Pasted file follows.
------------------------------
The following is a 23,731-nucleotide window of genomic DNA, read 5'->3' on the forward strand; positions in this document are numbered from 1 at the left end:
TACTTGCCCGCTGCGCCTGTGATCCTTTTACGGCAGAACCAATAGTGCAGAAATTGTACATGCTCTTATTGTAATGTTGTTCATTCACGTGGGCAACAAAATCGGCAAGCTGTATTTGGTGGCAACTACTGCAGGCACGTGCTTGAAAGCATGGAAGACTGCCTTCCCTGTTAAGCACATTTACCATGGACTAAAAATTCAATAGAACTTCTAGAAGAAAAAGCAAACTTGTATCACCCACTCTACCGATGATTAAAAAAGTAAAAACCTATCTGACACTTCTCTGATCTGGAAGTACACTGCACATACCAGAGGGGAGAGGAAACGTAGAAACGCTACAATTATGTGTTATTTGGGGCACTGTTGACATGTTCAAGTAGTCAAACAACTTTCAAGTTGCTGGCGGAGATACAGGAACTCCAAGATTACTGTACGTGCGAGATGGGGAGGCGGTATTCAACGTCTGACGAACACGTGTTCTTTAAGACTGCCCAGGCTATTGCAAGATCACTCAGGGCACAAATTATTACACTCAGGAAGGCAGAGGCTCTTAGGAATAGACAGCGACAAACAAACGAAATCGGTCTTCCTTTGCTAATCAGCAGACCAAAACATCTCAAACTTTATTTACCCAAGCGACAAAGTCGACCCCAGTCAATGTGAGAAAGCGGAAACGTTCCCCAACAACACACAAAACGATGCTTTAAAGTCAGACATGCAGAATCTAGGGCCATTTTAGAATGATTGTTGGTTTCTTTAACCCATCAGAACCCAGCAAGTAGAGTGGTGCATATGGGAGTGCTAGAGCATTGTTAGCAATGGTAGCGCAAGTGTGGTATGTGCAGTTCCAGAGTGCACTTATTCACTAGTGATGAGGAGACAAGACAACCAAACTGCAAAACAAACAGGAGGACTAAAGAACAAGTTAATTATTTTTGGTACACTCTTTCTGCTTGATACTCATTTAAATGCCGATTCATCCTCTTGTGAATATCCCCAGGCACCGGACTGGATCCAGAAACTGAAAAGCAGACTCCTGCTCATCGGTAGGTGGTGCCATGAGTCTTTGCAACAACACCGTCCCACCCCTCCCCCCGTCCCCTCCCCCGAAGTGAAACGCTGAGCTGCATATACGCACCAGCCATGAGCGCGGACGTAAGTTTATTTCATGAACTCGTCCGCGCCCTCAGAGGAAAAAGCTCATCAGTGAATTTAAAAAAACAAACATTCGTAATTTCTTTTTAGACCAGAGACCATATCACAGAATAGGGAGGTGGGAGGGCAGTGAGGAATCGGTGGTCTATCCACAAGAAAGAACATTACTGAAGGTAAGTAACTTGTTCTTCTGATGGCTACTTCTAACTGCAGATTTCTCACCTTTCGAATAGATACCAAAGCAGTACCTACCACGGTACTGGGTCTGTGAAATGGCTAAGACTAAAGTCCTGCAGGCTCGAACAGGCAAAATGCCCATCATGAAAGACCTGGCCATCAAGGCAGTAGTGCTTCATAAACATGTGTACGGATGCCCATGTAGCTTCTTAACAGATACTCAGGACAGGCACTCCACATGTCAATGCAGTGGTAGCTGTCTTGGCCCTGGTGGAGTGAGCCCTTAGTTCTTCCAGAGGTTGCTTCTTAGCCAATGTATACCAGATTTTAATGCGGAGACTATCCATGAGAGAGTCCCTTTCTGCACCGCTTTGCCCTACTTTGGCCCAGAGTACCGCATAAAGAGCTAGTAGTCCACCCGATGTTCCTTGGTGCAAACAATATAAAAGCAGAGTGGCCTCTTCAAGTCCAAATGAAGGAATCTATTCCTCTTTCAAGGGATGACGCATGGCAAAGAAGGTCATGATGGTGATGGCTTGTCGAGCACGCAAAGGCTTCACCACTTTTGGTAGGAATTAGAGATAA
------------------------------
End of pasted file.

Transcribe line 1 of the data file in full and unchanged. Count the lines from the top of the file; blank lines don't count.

The following is a 23,731-nucleotide window of genomic DNA, read 5'->3' on the forward strand; positions in this document are numbered from 1 at the left end: